Introduction to Code Quality
One of my favorite quote from Donald Knuth that emphasize the programming is an art and communication not only human and machine, and it’s also communication between human-to-human.
When you write the code, you instruct the computer what to do. At the same time, you are responsible for letting the programmer knows what you intend to let the computer execute.
Having this mindset will help you build your code to better in future. It’s a win-win-win situation. The machine wins, coders, and you win because you won’t suffer if anyone writing poor code for you.
Anyone who learns the programming syntax can write the code to tell the computer what to do. Writing code without consideration for the future maintenance is not a good idea. A good developer should always consider the readability and prepared for future maintenance of the software they write unless It’s a temporary code which may be thrown away soon.
Writing poor code may save your times for short-term, but it and it may cause unwanted bugs when debugging it in future. You’ll end up wasting more time on debugging and figuring out the issues. The best practices for a programmer always make sure you refactored the code each time you wrote the code in case of end up you had to re-write the whole code.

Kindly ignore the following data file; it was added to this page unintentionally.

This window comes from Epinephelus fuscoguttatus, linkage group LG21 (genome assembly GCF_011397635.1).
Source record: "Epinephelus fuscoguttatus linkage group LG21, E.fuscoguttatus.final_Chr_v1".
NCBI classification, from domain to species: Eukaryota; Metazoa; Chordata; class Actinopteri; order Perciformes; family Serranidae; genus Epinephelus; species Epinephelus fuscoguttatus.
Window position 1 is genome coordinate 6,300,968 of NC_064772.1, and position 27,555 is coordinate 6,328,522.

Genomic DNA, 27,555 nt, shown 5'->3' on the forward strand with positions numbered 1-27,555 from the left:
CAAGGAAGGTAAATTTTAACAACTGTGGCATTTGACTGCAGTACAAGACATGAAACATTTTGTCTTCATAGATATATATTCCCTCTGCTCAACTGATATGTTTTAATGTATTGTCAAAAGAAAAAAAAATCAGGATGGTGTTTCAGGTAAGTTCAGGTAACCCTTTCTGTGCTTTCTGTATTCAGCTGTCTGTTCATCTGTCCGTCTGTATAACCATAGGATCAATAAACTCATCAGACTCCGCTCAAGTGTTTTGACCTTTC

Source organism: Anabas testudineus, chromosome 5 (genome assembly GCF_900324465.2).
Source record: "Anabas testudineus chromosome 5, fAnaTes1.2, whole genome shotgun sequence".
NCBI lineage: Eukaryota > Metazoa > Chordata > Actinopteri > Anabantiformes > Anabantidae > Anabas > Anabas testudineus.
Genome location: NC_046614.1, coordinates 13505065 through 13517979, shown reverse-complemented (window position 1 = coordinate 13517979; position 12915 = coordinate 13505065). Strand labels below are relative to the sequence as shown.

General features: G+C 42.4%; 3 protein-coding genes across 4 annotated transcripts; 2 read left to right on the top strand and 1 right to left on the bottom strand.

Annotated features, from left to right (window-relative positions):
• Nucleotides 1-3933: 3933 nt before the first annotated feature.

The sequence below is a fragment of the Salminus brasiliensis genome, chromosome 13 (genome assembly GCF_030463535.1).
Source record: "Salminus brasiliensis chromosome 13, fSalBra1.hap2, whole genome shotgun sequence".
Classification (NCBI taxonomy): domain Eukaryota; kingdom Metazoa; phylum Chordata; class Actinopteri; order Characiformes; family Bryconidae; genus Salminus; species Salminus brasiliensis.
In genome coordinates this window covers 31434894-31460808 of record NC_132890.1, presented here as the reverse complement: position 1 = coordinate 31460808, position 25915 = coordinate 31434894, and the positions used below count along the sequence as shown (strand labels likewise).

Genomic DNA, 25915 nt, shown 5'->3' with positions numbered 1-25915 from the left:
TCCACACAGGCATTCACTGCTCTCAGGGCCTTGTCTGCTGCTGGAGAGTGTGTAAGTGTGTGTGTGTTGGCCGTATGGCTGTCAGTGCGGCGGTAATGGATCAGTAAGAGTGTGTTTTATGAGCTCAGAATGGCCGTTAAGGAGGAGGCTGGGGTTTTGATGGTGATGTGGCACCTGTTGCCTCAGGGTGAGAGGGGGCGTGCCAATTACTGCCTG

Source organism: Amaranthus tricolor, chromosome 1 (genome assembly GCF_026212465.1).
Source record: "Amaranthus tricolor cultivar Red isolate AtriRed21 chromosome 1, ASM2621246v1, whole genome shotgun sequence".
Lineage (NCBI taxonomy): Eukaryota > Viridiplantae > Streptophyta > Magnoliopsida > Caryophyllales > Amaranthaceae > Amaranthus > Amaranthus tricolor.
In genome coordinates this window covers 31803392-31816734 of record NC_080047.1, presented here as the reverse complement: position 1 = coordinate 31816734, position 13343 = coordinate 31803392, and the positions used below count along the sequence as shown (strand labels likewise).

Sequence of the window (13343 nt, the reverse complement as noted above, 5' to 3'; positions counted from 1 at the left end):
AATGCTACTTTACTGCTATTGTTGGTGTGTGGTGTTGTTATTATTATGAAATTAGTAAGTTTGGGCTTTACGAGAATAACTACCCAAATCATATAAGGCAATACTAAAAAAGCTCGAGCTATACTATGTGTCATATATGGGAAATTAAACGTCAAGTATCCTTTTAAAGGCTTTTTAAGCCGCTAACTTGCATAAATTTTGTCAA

Reading code is just like reading an article written by somebody else. An excellent article is commonly having a clear title, proper use of punctuation, correct use of grammar and without any spelling error. It’s usually well structured without much sloppy punctuation.
As a developer, we are responsible for writing quality software that serves everyone better. We should not always look for the short-term goal, considered of the future maintenance that the code you are composed. Reading your code repeatedly and refactored it where it needs. You can ask your senior co-worker to review your code as well. In others word, we called it to peer code review. It’s one of the conventional methods we used to improve our code quality today.
A lousy code may affect you and your team when they are trying to understand what’s you are intent to let the computer execute it. If the code is terrible unreadable, your organization may lose interested in continuing work with the code.
So, what’s code quality?
When I was researching for the definition of the code quality, I found that everyone is having a different but a similar definition of the code quality. Today, I’ll share one of the best definition of the code quality I found on the internet. (Thus I’m not going to define it my own )
Code quality is a loose approximation of how long-term useful and long-term maintainable the code is.
The code that is thrown away tomorrow is Low quality.
Code that is being carried over from product to product developed further, maybe even open sourced after establishing its value: High quality.
Since looking into the future can be somewhat tricky, we look at the present signs that may help to predict it.